Managed ecosystems cover the greater part of the global land area and have the greatest potential to alter [CO2]. They facilitate the use of manipulable variables and help to detect new insights into the effects of e[CO2] on plant growth, development and processes in the soil.
FACE studies now provide our most realistic estimates of how ecosystems in the open will respond to the atmospheric [CO2] predicted for the middle or end of this century. They are our best validation data for models predicting the responses of managed ecosystems and natural vegetation to this ongoing change. Production changes and other effects due to elevated [CO2] in FACE differ significantly from observations made in chamber and greenhouse studies, suggesting that responses are signigicantly modified in protected environments and that models parameterized from such data might be in serious error.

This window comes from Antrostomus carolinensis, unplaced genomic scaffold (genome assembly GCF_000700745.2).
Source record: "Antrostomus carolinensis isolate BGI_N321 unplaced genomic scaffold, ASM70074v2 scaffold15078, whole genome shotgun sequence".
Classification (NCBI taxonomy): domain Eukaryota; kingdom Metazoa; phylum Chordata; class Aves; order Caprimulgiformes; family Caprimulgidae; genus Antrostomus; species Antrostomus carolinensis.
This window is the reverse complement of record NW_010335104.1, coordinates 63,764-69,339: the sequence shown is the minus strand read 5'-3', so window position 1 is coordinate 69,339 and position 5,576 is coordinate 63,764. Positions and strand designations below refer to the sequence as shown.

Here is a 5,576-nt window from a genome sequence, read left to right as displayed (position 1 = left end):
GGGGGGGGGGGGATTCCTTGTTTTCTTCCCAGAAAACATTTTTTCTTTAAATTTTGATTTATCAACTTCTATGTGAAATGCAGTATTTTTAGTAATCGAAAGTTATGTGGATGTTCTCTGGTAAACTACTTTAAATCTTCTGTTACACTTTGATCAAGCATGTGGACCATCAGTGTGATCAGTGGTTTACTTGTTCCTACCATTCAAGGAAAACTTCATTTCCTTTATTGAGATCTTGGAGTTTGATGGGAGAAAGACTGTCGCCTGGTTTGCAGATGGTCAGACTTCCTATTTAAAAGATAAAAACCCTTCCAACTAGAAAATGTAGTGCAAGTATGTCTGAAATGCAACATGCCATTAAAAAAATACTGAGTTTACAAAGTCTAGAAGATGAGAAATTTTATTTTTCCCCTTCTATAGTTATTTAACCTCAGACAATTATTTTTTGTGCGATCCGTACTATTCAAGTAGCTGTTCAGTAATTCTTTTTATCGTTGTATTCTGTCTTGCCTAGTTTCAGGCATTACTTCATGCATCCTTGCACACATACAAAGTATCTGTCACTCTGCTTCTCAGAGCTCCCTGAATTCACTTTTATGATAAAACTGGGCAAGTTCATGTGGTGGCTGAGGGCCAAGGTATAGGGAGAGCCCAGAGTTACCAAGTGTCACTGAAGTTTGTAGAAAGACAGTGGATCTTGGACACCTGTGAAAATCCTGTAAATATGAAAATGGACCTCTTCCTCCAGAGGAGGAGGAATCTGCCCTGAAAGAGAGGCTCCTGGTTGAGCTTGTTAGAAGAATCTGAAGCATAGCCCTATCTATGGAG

Elevated [CO2] affects ecosystem processes via a multitude of mechanisms at different timescales. The relationships between the C and N metabolism in the plants and the N availability in the soil are key factors that influence the direction and magnitude of the response of ecosystems to a [CO2]-enriched atmosphere.
Projections of ecosystem responses to elevated [CO2] must incorporate the reality of multiple factor influences. Many suggestions in this volume guide to the development of testable hypotheses for experiments which could provide basic information for predictive computational models. The findings have important implications for public policy decisions and adaptations of management systems.
KeywordsLeaf Photosynthesis Global Change Biol Plant Stand World Resource Institute Soil Organic Carbon Sequestration
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